Wall Street opens higher as global markets remain unsettled
Markets have been incredibly volatile in recent weeks as investors blindly guess how badly the coronavirus outbreak will hurt corporate profits amid suffocating uncertainty.
NEW YORK — Stocks climbed on Wall Street at the opening of trading Wednesday. Maybe this time it will last.
A big gain for the S&P 500 suddenly vanished the day before, and trading remained unsettled around the world Wednesday. Asian stock markets were mixed and European indexes fell.
The S&P 500 was up 0.6% after the first 20 minutes of trading. The Dow Jones Industrial Average rose 170 points, or 0.7%, to 22,813 and the Nasdaq was up 0.6%.
Markets have been incredibly volatile in recent weeks as investors blindly guess how badly the coronavirus outbreak will hurt corporate profits amid suffocating uncertainty. The economic damage is widespread, and France’s central bank said its economy entered a recession with a 6% drop in the first three months of the year.
Countering that has been unprecedented aid from governments and central banks. Some investors are also pointing to nascent signs that infections and deaths may soon be peaking or plateauing in several hotspots around the world.
Caught between those forces are investors, who have sent the S&P 500 down about 20% from its record set in February. Earlier, it had fallen as much as a third from that mark, reflecting investors’ expectations for a steep, sudden recession and drops in corporate profits. Where stocks go from here depends on how long it takes for the economy to reopen and get closer to what used to be normal.
Stocks that have been beaten down the most since the sell-off began in February were leading the market Wednesday, including energy companies, retailers, airlines and other travel-related companies. That was also the early trend of Tuesday, before the gains vanished.
Kohl’s rose 8.5%, Noble Energy rose 8% and American Airlines Group was up 6%, though all three are still down more than 60% for 2020 so far.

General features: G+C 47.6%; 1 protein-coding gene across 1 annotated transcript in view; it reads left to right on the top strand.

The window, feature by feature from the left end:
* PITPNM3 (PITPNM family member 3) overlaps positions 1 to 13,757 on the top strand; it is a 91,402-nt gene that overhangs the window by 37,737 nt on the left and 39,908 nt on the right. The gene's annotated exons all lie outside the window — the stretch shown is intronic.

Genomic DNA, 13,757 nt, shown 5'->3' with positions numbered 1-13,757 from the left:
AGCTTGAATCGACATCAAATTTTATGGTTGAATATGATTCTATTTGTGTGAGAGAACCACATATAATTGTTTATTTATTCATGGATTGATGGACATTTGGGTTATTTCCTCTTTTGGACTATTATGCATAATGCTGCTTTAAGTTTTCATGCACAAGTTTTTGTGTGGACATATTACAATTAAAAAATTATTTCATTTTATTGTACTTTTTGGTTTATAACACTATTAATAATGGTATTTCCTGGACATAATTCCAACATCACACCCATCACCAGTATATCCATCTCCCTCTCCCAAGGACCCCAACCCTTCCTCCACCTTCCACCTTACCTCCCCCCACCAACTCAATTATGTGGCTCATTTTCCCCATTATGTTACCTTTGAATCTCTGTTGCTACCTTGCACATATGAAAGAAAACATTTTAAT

Treasury yields, which signaled worries about the economic damage coming from the coronavirus outbreak earlier than the stock market, were relatively steady. The yield on the 10-year Treasury rose to 0.75% from 0.73% late Tuesday.
European stocks dipped as finance ministers clashed over a proposal to borrow as a collective to pay for the health crisis. Countries that have been hardest hit there by COVID-19 are also among those that can least afford to pay for it, such as Italy and Spain. But the outbreak is dragging on economies across the continent. German economists predict its economy will shrink 4.2% this year.
Germany’s DAX slipped 0.2%, and France’s CAC 40 fell 0.6%. The FTSE 100 in London lost 0.7%.
Trading in Asia was more mixed.
Japan’s Nikkei 225 rose 2.1%, while stocks in South Korea fell 0.9% and Hong Kong lost 1.2%.
Benchmark U.S. crude oil rose 82 cents to $24.45 a barrel Wednesday, recovering some of its 9% slide from the prior day. Oil prices have been even more volatile than stocks recently as Russia and Saudi Arabia argue about whether to cut production in the face of withering demand. Oil producers are set to meet on Thursday.
Brent crude, the international standard, gained 20 cents to $32.07.
While many investors are preoccupied with the pandemic, energy remains another major factor driving trading.
Even Thursday’s meeting was in doubt after Iran demanded greater clarity on the scale of U.S. oil production before talks can start.
For “more immediate market stability concerns, all eyes and ears remain trained on the success of the OPEC+ meeting on Thursday,” Stephen Innes of AxiCorp said in a commentary